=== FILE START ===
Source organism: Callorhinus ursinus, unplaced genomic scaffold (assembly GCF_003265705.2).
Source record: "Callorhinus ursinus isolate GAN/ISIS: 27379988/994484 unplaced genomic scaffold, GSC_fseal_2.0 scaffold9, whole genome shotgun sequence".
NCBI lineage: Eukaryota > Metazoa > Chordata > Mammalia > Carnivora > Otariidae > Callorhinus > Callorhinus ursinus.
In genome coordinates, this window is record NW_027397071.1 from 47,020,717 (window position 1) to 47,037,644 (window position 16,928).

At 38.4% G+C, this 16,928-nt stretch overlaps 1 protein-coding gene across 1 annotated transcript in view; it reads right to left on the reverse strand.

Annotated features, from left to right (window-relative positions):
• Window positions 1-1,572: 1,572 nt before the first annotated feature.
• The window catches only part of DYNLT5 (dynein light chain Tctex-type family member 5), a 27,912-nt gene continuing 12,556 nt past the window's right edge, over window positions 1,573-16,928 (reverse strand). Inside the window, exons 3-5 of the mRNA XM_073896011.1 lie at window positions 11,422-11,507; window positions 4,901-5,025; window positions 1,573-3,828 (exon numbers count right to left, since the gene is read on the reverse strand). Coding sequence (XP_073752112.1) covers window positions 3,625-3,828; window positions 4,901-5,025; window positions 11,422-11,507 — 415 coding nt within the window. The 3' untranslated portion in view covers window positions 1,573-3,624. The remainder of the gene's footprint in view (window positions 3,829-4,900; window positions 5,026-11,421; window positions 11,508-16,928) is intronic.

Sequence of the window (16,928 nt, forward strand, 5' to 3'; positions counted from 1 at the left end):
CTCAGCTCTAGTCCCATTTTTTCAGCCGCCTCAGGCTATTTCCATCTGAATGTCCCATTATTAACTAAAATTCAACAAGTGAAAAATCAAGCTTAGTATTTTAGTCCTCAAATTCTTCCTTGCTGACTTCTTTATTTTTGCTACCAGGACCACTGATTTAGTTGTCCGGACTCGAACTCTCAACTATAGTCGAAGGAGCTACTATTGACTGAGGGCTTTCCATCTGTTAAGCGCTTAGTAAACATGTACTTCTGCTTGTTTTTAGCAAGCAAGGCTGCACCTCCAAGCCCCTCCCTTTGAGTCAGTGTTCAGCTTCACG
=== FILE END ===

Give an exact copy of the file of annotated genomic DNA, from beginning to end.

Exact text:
Source organism: Callorhinus ursinus, unplaced genomic scaffold (assembly GCF_003265705.2).
Source record: "Callorhinus ursinus isolate GAN/ISIS: 27379988/994484 unplaced genomic scaffold, GSC_fseal_2.0 scaffold9, whole genome shotgun sequence".
NCBI lineage: Eukaryota > Metazoa > Chordata > Mammalia > Carnivora > Otariidae > Callorhinus > Callorhinus ursinus.
In genome coordinates, this window is record NW_027397071.1 from 47,020,717 (window position 1) to 47,037,644 (window position 16,928).

At 38.4% G+C, this 16,928-nt stretch overlaps 1 protein-coding gene across 1 annotated transcript in view; it reads right to left on the reverse strand.

Annotated features, from left to right (window-relative positions):
• Window positions 1-1,572: 1,572 nt before the first annotated feature.
• The window catches only part of DYNLT5 (dynein light chain Tctex-type family member 5), a 27,912-nt gene continuing 12,556 nt past the window's right edge, over window positions 1,573-16,928 (reverse strand). Inside the window, exons 3-5 of the mRNA XM_073896011.1 lie at window positions 11,422-11,507; window positions 4,901-5,025; window positions 1,573-3,828 (exon numbers count right to left, since the gene is read on the reverse strand). Coding sequence (XP_073752112.1) covers window positions 3,625-3,828; window positions 4,901-5,025; window positions 11,422-11,507 — 415 coding nt within the window. The 3' untranslated portion in view covers window positions 1,573-3,624. The remainder of the gene's footprint in view (window positions 3,829-4,900; window positions 5,026-11,421; window positions 11,508-16,928) is intronic.

Sequence of the window (16,928 nt, forward strand, 5' to 3'; positions counted from 1 at the left end):
CTCAGCTCTAGTCCCATTTTTTCAGCCGCCTCAGGCTATTTCCATCTGAATGTCCCATTATTAACTAAAATTCAACAAGTGAAAAATCAAGCTTAGTATTTTAGTCCTCAAATTCTTCCTTGCTGACTTCTTTATTTTTGCTACCAGGACCACTGATTTAGTTGTCCGGACTCGAACTCTCAACTATAGTCGAAGGAGCTACTATTGACTGAGGGCTTTCCATCTGTTAAGCGCTTAGTAAACATGTACTTCTGCTTGTTTTTAGCAAGCAAGGCTGCACCTCCAAGCCCCTCCCTTTGAGTCAGTGTTCAGCTTCACG